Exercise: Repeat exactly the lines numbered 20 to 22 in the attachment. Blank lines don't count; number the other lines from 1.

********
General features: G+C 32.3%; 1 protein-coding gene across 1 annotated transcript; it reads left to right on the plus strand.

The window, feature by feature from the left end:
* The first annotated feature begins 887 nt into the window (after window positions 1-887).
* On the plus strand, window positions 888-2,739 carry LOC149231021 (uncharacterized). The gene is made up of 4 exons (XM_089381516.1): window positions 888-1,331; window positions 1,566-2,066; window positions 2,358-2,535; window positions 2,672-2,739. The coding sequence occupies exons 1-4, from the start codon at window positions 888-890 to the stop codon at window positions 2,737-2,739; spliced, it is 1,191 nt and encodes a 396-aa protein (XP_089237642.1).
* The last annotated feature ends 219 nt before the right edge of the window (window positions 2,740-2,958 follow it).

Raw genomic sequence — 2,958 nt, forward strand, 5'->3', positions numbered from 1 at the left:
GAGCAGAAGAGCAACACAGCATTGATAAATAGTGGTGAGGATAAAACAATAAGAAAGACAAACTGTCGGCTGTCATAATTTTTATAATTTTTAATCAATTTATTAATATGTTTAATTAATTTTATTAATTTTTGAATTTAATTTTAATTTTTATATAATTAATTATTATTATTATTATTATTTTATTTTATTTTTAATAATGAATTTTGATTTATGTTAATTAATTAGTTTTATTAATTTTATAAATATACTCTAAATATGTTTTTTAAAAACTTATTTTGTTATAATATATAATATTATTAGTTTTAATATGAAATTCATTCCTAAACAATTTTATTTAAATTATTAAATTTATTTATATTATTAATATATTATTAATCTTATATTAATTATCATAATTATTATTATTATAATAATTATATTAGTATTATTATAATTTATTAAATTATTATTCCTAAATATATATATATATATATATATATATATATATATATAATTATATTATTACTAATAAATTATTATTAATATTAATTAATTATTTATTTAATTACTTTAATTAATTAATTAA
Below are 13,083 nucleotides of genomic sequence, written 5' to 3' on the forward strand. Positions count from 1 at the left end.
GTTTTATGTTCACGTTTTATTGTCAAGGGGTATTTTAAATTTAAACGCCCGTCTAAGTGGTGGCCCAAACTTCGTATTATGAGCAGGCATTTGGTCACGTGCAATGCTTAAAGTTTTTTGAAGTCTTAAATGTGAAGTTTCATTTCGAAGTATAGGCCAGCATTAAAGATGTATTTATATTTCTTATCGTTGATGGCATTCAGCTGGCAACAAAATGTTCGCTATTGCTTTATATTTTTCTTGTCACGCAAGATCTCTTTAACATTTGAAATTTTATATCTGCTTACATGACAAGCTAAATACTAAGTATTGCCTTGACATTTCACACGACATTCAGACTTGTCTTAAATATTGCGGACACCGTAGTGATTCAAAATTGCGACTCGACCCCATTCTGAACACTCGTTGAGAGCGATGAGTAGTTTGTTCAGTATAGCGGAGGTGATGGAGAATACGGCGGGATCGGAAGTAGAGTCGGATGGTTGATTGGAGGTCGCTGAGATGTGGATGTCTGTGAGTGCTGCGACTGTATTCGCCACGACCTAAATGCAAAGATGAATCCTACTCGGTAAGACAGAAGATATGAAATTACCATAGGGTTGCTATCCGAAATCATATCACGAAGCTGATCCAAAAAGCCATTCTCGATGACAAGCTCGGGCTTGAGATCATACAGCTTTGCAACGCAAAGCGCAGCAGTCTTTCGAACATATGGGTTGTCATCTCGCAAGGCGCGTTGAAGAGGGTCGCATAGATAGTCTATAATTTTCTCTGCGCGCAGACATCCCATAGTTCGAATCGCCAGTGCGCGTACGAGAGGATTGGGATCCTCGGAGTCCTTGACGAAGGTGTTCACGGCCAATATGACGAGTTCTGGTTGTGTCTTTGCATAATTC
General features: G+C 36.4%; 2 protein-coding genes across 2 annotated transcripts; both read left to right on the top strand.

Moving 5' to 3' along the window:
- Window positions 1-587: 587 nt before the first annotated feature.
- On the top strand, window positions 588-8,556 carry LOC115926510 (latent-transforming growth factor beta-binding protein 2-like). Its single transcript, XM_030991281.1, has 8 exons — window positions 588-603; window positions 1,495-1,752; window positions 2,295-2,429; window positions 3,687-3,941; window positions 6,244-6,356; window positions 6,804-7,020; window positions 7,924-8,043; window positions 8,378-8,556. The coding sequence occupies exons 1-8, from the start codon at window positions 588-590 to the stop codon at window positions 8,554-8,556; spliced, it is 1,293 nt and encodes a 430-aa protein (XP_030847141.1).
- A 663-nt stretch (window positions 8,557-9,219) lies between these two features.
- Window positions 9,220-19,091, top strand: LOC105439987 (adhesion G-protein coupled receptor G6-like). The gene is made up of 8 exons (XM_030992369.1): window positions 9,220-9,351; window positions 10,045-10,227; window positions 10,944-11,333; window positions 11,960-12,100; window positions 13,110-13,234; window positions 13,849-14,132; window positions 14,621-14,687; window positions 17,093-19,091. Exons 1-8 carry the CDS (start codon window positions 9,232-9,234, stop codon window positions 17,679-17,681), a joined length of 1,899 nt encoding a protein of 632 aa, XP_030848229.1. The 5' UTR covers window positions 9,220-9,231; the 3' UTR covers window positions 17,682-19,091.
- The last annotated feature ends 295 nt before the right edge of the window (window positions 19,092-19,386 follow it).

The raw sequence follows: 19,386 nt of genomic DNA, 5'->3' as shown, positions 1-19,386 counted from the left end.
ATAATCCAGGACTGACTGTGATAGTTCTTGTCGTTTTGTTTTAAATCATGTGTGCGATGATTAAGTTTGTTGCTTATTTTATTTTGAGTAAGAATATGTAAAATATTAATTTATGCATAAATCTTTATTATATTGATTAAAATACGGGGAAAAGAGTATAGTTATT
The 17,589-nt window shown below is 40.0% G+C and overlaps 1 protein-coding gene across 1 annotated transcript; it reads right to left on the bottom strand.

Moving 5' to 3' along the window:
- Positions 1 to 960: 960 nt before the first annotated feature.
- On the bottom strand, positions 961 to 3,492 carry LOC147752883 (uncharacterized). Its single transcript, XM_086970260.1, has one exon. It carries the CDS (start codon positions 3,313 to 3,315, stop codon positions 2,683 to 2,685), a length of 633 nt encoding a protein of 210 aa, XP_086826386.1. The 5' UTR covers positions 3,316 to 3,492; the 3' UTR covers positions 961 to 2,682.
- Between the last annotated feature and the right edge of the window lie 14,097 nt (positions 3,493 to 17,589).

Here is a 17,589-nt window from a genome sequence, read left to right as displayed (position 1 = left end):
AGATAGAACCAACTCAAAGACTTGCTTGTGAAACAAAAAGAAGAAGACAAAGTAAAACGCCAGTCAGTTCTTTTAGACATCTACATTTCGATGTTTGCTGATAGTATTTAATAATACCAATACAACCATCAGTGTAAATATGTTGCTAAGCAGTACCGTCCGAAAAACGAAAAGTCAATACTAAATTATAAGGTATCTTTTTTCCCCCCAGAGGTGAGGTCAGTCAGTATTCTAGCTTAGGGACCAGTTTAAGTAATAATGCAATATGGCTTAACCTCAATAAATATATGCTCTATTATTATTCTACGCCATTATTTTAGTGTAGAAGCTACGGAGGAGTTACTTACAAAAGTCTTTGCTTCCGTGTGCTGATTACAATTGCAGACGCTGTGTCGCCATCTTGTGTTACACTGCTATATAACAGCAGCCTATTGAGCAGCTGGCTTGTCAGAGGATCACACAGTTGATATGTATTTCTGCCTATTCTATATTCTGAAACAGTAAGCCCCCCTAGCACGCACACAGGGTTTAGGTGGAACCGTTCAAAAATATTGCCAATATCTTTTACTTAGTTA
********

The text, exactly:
Moving 5' to 3' along the window:
- Positions 1 to 960: 960 nt before the first annotated feature.
- On the bottom strand, positions 961 to 3,492 carry LOC147752883 (uncharacterized). Its single transcript, XM_086970260.1, has one exon. It carries the CDS (start codon positions 3,313 to 3,315, stop codon positions 2,683 to 2,685), a length of 633 nt encoding a protein of 210 aa, XP_086826386.1. The 5' UTR covers positions 3,316 to 3,492; the 3' UTR covers positions 961 to 2,682.